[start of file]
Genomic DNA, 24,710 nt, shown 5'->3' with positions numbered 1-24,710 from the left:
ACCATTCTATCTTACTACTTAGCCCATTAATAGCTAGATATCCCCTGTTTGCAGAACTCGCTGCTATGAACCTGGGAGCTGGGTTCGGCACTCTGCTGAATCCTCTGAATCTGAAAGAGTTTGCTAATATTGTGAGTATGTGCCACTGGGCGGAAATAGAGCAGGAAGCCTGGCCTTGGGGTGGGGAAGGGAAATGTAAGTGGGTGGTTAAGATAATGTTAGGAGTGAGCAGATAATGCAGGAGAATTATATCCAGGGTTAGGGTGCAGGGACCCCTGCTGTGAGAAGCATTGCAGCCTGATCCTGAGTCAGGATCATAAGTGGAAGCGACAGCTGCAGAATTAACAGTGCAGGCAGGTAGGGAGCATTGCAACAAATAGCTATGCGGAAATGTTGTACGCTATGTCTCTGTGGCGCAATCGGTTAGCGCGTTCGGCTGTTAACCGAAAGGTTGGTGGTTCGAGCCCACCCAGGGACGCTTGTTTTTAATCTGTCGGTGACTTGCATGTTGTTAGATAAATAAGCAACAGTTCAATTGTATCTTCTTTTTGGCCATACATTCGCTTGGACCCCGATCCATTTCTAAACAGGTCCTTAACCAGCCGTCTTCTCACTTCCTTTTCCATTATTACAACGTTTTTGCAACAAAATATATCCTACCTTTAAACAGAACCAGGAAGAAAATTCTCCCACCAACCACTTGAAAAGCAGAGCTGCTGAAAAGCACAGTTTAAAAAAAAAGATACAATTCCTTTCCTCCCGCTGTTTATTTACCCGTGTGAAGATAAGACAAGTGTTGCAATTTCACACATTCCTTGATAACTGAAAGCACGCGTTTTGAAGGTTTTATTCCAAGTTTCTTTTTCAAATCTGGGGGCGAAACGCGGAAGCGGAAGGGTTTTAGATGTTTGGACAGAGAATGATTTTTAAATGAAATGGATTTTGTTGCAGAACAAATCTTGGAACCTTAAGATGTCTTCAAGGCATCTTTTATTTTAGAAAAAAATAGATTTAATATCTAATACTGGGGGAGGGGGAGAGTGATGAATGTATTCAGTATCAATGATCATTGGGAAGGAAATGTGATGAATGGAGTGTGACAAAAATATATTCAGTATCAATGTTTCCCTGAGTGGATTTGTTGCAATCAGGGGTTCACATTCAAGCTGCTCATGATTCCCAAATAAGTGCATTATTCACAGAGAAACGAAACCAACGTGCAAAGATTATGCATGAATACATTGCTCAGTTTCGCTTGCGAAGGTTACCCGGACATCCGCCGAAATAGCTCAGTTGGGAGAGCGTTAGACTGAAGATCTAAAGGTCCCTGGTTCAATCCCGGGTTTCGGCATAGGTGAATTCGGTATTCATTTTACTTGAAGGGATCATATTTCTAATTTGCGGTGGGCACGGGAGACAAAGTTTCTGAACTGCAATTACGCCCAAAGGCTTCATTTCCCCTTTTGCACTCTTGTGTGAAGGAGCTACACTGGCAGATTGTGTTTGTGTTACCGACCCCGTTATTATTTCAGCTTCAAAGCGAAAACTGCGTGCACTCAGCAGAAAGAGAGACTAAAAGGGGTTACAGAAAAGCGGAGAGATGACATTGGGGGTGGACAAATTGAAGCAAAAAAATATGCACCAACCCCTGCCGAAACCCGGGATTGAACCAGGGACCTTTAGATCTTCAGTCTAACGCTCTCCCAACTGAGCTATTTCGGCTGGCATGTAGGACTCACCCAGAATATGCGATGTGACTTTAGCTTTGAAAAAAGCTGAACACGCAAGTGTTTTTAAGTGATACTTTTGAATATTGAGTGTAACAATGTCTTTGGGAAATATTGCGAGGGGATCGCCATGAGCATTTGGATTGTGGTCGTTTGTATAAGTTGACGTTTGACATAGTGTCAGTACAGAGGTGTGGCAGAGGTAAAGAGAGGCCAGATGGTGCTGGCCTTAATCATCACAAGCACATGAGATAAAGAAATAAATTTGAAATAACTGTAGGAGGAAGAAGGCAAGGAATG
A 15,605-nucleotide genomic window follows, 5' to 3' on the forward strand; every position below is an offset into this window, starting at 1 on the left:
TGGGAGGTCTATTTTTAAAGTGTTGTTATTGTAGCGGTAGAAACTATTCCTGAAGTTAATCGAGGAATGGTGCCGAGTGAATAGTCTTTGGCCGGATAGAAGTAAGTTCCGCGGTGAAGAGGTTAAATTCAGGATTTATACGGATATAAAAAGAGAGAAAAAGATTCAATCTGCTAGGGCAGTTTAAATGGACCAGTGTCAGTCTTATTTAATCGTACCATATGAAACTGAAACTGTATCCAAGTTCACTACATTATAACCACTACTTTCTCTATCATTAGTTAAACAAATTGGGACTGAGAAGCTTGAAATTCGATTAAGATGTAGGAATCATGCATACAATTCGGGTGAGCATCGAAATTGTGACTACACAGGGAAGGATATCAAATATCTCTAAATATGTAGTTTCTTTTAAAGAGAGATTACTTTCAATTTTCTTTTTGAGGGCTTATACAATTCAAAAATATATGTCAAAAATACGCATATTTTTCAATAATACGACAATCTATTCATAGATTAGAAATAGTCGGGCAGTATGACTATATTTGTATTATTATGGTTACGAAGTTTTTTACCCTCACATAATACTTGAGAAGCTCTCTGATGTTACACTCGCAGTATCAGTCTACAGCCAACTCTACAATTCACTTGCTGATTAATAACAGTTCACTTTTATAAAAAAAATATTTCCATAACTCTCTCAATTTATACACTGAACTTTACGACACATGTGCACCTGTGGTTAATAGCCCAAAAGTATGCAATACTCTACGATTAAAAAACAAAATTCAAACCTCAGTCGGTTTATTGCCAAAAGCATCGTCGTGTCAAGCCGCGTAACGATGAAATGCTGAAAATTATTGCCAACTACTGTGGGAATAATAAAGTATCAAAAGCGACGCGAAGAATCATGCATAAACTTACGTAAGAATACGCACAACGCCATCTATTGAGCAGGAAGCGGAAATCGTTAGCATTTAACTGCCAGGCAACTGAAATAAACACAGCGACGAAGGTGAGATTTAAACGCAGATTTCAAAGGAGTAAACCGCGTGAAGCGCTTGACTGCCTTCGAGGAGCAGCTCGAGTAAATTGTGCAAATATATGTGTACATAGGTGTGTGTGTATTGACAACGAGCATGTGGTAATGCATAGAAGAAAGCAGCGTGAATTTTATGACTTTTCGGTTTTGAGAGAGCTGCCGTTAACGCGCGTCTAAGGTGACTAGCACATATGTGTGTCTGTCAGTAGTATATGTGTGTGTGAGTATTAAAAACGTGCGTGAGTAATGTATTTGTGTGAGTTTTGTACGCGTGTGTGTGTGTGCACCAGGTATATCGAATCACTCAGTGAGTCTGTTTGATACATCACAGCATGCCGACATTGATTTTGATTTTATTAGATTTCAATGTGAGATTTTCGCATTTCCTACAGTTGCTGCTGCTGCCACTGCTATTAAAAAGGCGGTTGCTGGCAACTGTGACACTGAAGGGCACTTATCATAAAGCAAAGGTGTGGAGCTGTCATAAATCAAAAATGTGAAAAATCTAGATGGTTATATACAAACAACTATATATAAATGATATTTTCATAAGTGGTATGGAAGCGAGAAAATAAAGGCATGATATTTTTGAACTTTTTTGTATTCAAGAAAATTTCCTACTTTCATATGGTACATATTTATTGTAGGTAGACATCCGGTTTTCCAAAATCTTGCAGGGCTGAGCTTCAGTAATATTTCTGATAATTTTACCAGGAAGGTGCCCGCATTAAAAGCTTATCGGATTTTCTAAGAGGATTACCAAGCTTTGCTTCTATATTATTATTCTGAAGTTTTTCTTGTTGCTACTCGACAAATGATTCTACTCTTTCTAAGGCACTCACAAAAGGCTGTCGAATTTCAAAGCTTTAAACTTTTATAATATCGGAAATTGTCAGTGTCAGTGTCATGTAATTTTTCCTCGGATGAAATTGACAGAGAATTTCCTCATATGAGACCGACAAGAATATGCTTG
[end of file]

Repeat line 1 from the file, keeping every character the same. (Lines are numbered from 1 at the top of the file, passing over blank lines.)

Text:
Genomic DNA, 24,710 nt, shown 5'->3' with positions numbered 1-24,710 from the left: